By making seemingly easy gestures extremely difficult, Arcega asks us to take a step back and reconsider situations and objects that we usually “conquer” every day without a second thought. In this playful way, he uses our small activities to draw attention to larger asymmetries of power in a postcolonial context. The plaques at the bottom (the easiest and therefore the most exploited launching points for further exploration) are surrounded by the heaviest traces of shoe marks. If the plaques are islands, this means that as we step on them, pressing onto them with all of our weight and force, we abuse them relentlessly to get to the next strategic position. In this scenario, our climb has aggressive, perhaps even violent, undertones.
But this trampling could also be read in an opposite way if we take the history and meaning of the plaques into account. These seemingly innocent pieces of wood were chosen by Arcega to obliquely refer to the activity of claiming place. Their surfaces usually give authority to dominant narratives, which elide the real complexities of historical traversals. In the usual museum or gallery context, plaques are part of the invisible infrastructure of cultural conquest, laid out at eye level in neat uniform patterns. However, in the context of Walnut Traverse, we can imagine ourselves climbing on these potentially falsified discourses of discovery. We disrespect the pristine beveled edges of Western history by using them as jungle gyms. We don’t really have to make it across the wall to participate in the erosion process. Each time we attempt to mount one of the plaques, we scuff its surface a bit more. (Just as a side note: It’s funny that the gallery makes climbers sign a risk release form – its as if to say, go ahead show us what you’re made of. How global is your reach? But don’t come crying when you scrape your elbow. We will memorialize your successful conquests, but ignore your embarrassing failures.)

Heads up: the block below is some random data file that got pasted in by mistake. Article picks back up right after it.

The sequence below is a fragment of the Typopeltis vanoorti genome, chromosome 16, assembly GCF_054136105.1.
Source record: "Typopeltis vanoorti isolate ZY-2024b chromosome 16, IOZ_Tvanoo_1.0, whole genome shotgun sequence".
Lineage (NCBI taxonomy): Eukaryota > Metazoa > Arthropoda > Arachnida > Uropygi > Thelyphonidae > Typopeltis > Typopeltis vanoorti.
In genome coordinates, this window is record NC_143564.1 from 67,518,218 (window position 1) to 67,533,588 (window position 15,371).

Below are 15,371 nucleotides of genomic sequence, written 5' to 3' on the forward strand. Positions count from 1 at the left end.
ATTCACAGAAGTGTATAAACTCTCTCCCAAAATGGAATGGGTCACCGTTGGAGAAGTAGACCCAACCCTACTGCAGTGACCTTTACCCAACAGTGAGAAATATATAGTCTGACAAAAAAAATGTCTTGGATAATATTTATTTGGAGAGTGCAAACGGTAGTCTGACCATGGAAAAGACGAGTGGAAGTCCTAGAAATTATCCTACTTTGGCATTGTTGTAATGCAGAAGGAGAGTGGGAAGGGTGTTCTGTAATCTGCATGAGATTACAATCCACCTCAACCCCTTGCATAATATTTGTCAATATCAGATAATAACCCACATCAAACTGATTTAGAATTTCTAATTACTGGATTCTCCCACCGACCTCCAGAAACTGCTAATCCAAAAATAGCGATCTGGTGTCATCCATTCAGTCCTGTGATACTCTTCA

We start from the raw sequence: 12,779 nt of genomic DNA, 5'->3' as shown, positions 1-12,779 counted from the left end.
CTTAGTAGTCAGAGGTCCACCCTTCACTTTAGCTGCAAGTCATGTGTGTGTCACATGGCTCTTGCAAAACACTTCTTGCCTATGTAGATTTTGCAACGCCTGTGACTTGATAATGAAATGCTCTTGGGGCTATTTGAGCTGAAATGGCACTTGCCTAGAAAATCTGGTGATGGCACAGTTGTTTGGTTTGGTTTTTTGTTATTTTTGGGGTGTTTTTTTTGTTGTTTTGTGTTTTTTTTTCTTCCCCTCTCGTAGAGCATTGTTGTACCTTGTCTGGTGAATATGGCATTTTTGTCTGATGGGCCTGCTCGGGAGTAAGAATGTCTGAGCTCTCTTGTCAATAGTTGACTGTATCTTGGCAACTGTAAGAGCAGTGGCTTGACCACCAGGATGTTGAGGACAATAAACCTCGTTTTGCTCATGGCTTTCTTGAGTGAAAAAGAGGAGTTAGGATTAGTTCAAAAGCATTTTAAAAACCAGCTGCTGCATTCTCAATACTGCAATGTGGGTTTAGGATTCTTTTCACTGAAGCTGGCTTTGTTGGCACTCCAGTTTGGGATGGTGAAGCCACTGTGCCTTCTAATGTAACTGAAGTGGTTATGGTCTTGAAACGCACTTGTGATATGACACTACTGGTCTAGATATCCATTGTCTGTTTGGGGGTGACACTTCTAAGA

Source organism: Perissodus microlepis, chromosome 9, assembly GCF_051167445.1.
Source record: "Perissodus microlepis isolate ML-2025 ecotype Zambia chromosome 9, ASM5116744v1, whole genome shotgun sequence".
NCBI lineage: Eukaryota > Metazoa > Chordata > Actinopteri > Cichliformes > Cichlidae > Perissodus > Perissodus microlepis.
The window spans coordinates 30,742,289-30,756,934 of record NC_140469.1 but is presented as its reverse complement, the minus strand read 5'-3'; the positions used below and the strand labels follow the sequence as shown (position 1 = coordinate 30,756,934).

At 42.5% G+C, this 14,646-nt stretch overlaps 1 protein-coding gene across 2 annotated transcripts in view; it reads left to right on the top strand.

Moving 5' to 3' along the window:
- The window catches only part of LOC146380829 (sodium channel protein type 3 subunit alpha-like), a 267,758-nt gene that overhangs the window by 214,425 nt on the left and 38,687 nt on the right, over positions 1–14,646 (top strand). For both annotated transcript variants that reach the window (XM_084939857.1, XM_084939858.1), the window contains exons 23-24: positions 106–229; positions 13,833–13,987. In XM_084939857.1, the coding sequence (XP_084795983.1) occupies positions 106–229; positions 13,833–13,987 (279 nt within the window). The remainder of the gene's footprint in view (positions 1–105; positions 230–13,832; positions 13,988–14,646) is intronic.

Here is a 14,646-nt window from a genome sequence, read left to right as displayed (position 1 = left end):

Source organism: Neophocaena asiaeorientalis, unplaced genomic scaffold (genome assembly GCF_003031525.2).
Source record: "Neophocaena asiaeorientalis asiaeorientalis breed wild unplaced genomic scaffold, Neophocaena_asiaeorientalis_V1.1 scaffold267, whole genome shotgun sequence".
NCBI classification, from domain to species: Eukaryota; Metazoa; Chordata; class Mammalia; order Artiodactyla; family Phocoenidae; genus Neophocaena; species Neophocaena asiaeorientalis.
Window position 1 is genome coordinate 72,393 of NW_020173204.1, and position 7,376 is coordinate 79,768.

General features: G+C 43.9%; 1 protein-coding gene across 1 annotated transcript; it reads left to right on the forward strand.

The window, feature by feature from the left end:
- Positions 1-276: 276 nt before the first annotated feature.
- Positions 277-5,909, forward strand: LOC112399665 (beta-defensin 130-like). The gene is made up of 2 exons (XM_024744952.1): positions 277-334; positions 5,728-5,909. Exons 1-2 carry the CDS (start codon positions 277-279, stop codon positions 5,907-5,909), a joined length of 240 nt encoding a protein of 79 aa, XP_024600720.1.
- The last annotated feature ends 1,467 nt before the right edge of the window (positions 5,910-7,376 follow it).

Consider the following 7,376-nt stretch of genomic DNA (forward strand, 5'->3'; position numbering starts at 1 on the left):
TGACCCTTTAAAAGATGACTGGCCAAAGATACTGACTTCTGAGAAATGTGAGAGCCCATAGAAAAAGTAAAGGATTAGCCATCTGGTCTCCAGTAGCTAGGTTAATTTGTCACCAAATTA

So really, Walnut Traverse in not about “succeeding” or “failing” to climb up the wall. Instead, it is a visual, symbolic, exploratory piece that beautifully evokes the tragicomic history of colonial exploration and our mixed up attitudes towards that history. It offers us an experience in which we can take a bit more accountability for our small actions and efforts. Arcega invites us to activate our bodies, to put energy into motion. How we respond to this call is up to us.
For me, meeting the gallery wall inspired two contrasting, but equally productive lines of thought. I could confront the formidable entrenchment of high culture as it participates in legitimizing stories of globalization. I could also fantasize about that blank space of the wall as a place for possible future stories of globalization – stories that would talk about the mishaps and struggles of individual actions.
For the people watching me flirt with and explore the wall, I hope their curiosity took hold. Perhaps this inspired them to have their own tragicomic romance with Walnut Traverse. I am imagining that even though their actual climbs might have been futile, they would have appreciated having had the opportunity to try. And in reflecting on their own moment of unconquest, they would understand that failure is sometimes a very useful way to encounter the world.
Jaimey Hamilton is Assistant Professor of Art History at the University of Hawai?i at M?noa where she teaches on topics related to contemporary visual culture, transnationalism, and consumer subjectivity. Currently, she is working on a book about the development of commodity appropriation in art called The Canned Universe: Global Dimension of the Readymade.